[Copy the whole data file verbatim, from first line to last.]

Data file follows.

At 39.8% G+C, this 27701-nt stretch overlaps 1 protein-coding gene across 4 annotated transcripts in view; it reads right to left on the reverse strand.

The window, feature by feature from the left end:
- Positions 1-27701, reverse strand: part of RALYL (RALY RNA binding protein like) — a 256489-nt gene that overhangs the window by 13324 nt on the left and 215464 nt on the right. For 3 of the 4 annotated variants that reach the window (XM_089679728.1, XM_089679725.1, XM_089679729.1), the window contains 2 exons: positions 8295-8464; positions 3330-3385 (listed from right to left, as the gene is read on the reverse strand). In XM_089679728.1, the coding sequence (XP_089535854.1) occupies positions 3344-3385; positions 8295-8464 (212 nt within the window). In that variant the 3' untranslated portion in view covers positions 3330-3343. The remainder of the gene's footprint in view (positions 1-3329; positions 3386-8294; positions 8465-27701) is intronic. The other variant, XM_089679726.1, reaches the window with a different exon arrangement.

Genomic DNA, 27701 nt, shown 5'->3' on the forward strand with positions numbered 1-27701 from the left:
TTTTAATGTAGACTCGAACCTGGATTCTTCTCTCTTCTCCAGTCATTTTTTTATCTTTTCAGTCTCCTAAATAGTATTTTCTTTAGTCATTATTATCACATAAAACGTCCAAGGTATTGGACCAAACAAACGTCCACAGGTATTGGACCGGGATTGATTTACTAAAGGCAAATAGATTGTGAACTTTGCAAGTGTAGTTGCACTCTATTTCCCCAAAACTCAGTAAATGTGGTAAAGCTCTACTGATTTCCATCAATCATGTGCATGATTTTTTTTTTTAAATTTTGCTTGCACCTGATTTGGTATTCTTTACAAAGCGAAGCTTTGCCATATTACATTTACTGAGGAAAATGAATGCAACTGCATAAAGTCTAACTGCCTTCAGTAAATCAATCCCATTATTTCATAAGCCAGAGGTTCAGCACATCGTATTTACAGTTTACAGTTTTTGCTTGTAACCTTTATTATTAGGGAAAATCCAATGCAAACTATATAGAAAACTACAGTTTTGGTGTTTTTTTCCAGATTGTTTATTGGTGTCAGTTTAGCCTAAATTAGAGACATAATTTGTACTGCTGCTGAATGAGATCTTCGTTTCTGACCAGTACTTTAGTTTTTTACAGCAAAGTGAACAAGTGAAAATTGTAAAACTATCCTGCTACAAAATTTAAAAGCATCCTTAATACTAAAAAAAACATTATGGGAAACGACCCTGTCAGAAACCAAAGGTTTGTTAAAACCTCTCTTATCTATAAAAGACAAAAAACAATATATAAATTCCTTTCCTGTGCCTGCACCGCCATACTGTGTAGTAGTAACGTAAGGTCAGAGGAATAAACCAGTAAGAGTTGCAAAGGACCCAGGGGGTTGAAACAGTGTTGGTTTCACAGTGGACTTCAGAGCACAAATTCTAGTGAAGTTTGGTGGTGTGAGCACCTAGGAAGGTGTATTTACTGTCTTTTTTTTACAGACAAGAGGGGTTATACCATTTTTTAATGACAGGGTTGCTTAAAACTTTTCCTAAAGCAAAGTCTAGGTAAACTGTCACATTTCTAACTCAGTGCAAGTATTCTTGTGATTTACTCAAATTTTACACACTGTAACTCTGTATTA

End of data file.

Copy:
At 39.8% G+C, this 27701-nt stretch overlaps 1 protein-coding gene across 4 annotated transcripts in view; it reads right to left on the reverse strand.

The window, feature by feature from the left end:
- Positions 1-27701, reverse strand: part of RALYL (RALY RNA binding protein like) — a 256489-nt gene that overhangs the window by 13324 nt on the left and 215464 nt on the right. For 3 of the 4 annotated variants that reach the window (XM_089679728.1, XM_089679725.1, XM_089679729.1), the window contains 2 exons: positions 8295-8464; positions 3330-3385 (listed from right to left, as the gene is read on the reverse strand). In XM_089679728.1, the coding sequence (XP_089535854.1) occupies positions 3344-3385; positions 8295-8464 (212 nt within the window). In that variant the 3' untranslated portion in view covers positions 3330-3343. The remainder of the gene's footprint in view (positions 1-3329; positions 3386-8294; positions 8465-27701) is intronic. The other variant, XM_089679726.1, reaches the window with a different exon arrangement.

Genomic DNA, 27701 nt, shown 5'->3' on the forward strand with positions numbered 1-27701 from the left:
TTTTAATGTAGACTCGAACCTGGATTCTTCTCTCTTCTCCAGTCATTTTTTTATCTTTTCAGTCTCCTAAATAGTATTTTCTTTAGTCATTATTATCACATAAAACGTCCAAGGTATTGGACCAAACAAACGTCCACAGGTATTGGACCGGGATTGATTTACTAAAGGCAAATAGATTGTGAACTTTGCAAGTGTAGTTGCACTCTATTTCCCCAAAACTCAGTAAATGTGGTAAAGCTCTACTGATTTCCATCAATCATGTGCATGATTTTTTTTTTTAAATTTTGCTTGCACCTGATTTGGTATTCTTTACAAAGCGAAGCTTTGCCATATTACATTTACTGAGGAAAATGAATGCAACTGCATAAAGTCTAACTGCCTTCAGTAAATCAATCCCATTATTTCATAAGCCAGAGGTTCAGCACATCGTATTTACAGTTTACAGTTTTTGCTTGTAACCTTTATTATTAGGGAAAATCCAATGCAAACTATATAGAAAACTACAGTTTTGGTGTTTTTTTCCAGATTGTTTATTGGTGTCAGTTTAGCCTAAATTAGAGACATAATTTGTACTGCTGCTGAATGAGATCTTCGTTTCTGACCAGTACTTTAGTTTTTTACAGCAAAGTGAACAAGTGAAAATTGTAAAACTATCCTGCTACAAAATTTAAAAGCATCCTTAATACTAAAAAAAACATTATGGGAAACGACCCTGTCAGAAACCAAAGGTTTGTTAAAACCTCTCTTATCTATAAAAGACAAAAAACAATATATAAATTCCTTTCCTGTGCCTGCACCGCCATACTGTGTAGTAGTAACGTAAGGTCAGAGGAATAAACCAGTAAGAGTTGCAAAGGACCCAGGGGGTTGAAACAGTGTTGGTTTCACAGTGGACTTCAGAGCACAAATTCTAGTGAAGTTTGGTGGTGTGAGCACCTAGGAAGGTGTATTTACTGTCTTTTTTTTACAGACAAGAGGGGTTATACCATTTTTTAATGACAGGGTTGCTTAAAACTTTTCCTAAAGCAAAGTCTAGGTAAACTGTCACATTTCTAACTCAGTGCAAGTATTCTTGTGATTTACTCAAATTTTACACACTGTAACTCTGTATTA